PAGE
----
When I was younger I used to go to church with a family who had a son with autism. My memories of him are vague at best. He was obsessed with space ships, trains and video games, and would often sit alone repeating the same phrases over and over.
As he got older, he began exhibiting more unruly types of behaviour. They started out small enough – a tendency to break things or overeat. His parents locked all their cupboards and kept him away from the kitchen. Things obviously worsened, however, as he entered early adulthood, because the last thing I heard was that his family had put him into full-time professional care.
“Why did they do that?” I asked my physio, who was a reliable source of church gossip.
“Well, he was becoming a little difficult to handle,” she replied, digging her knuckles into my abdomen.
“But what did he do?” I pressed.
“Oh he would just get upset easily and then do inappropriate things,” she said.
“Can you give me an example?” I asked. I was dying from curiosity. What did this boy do when he got mad? I was imagining physical violence, tantrums, or perhaps even some public masturbation for shock value. The truth, however, was even more spectacular.
“Okay, here’s one,” the physio said. “Last month their whole family went to Perth for somebody’s birthday. When they were due to come home, their flight was delayed for four hours. The boy got upset, and when they tried to calm him down, he became angry. So he bit his own arm until it started bleeding, then he went around wiping the blood on other people and screaming into their faces.”
“That’s fucked up,” I marvelled.
“Please don’t swear in my house,” she replied. “Now, roll over.”
I was sitting at my desk last Tuesday when I heard a crash and screaming. I jumped up and ran to the window, assuming one of the junkies that hang around Town Hall had lost their shit. Downstairs, outside McDonald’s on Park Street in Sydney’s CBD, a cab was half-sitting on the curb and a woman lay writhing on the ground, shouting incoherently.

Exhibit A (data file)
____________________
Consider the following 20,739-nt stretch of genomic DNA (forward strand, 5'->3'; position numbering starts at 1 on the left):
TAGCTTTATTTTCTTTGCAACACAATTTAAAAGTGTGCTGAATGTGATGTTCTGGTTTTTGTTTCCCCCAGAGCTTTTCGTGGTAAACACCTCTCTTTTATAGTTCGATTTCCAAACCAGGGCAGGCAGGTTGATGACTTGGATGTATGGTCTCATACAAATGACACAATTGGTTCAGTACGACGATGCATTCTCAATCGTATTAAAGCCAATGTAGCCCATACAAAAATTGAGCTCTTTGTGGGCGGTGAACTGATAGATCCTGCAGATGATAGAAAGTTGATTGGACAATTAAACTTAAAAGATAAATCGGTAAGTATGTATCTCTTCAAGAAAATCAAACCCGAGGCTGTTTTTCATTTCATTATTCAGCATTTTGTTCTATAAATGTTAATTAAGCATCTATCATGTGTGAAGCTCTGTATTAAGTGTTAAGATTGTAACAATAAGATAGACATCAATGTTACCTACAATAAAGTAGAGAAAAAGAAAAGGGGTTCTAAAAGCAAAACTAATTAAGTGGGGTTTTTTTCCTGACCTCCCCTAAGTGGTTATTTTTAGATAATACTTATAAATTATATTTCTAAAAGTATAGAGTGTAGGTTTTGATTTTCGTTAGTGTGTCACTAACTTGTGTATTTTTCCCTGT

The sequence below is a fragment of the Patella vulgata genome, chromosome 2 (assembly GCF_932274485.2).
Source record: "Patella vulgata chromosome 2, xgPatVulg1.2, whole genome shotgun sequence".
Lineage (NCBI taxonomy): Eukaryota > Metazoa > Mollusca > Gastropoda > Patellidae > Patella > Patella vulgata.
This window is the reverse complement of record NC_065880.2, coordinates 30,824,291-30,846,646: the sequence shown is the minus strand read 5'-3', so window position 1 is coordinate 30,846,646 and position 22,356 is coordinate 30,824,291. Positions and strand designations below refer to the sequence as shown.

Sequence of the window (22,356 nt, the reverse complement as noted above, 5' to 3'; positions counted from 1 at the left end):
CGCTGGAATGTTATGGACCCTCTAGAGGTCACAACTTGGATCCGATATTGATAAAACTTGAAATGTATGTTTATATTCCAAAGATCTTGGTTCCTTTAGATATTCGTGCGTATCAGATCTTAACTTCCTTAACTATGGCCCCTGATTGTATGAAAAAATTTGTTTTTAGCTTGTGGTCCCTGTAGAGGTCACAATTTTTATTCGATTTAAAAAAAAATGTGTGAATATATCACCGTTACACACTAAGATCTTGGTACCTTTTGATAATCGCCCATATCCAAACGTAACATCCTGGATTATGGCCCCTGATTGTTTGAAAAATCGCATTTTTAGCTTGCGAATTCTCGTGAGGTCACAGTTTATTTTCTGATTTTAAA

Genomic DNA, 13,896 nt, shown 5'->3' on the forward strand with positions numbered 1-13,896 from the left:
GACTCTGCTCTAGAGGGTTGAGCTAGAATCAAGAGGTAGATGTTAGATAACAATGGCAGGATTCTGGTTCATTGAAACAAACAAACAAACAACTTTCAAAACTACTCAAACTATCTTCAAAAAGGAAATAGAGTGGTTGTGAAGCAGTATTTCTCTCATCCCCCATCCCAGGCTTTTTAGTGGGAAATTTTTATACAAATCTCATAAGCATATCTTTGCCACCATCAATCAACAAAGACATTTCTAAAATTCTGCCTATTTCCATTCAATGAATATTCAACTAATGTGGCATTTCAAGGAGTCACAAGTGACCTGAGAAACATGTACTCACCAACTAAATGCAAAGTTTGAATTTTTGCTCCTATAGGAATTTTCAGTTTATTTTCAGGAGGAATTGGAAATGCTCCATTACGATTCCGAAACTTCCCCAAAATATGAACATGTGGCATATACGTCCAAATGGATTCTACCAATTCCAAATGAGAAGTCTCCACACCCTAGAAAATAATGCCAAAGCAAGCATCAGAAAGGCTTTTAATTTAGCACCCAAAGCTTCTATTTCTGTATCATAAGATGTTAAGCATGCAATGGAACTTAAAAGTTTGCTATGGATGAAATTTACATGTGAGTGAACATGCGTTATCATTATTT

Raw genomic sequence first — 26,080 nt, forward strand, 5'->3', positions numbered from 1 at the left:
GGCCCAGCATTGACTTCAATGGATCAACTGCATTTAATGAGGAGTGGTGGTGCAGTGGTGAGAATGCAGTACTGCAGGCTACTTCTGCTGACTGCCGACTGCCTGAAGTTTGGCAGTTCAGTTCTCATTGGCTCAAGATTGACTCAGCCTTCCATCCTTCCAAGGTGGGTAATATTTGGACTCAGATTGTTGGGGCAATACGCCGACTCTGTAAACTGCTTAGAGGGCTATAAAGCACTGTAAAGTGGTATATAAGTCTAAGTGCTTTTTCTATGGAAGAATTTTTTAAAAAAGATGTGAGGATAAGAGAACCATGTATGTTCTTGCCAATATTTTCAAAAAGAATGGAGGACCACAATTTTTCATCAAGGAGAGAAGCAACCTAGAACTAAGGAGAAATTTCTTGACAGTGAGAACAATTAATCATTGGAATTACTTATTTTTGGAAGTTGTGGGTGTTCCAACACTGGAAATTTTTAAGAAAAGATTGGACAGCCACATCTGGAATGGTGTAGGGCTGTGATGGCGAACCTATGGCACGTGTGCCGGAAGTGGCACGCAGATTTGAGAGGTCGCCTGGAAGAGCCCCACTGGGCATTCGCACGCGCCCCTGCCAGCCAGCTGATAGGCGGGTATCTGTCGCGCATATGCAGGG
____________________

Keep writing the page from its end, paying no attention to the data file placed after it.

“Fuck!” I said articulately and my co-worker ran to the window.
“There’s a cab up on the curb and a woman is screaming!” I explained.
“Hmm” my co-worker said and returned to his desk.
I stayed at the window and watched as the taxi driver got out of his car and walked awkwardly towards the woman he had just run over. I should go to her, I thought, I should help her. She needs me. But I was afraid of missing some of the action from my window seat. Besides, a group of people instantly flocked to the woman’s aid and whipped out their mobile phones. They cast hostile glances towards the taxi driver. Look what you’ve done, you arsehole, their eyes said. I was annoyed when enough people surrounded the lady as to partially obscure her from my vision, but I was glad that she had help. She had stopped screaming and was sitting on the ground, talking to those around her. The taxi driver moved his cab off the curb and leaned against a telegraph pole with his arms folded. There were at least ten people sitting with the lady, taking care of her. There was nothing for me to do. Except watch.
I ran to the fridge and grabbed my lunch, then dragged my chair over to the window and continued watching while I ate. An ambulance arrived a few minutes later and one of the paramedics attended to the lady. She used wild hand gestures to explain how the taxi had run over her. The taxi driver still stood with his arms folded. I began to feel jealous. This woman had just been through a traumatic and potentially life-threatening experience, but she seemed to be physically fine. Maybe a broken leg or something, but nothing too serious. And yet she was about to become a millionaire. A taxi driver who runs up the curb is going to get his pants sued off. Better, his company would have way more money than he would. And his company’s insurance company would have even MORE money. Money that would soon belong to the lady.
I had to take a phone call, then when I went back to the window, the ambulance and the run-over lady were gone, but the police had arrived and were taking statements from four of the witnesses. That should be me, I thought, I would have given a better statement than any of those jokers.
“Linda was really special,” I would have told the police, “I saw her give $5 to a homeless man right before it happened. Did you know she was a ballet dancer? Yeah, well, there goes that.”
Then I would go to the hospital to see Linda. I would explain how I had given such a great statement. A statement that would probably be used in court while determining the amount of compensation awarded to her. Linda would owe me.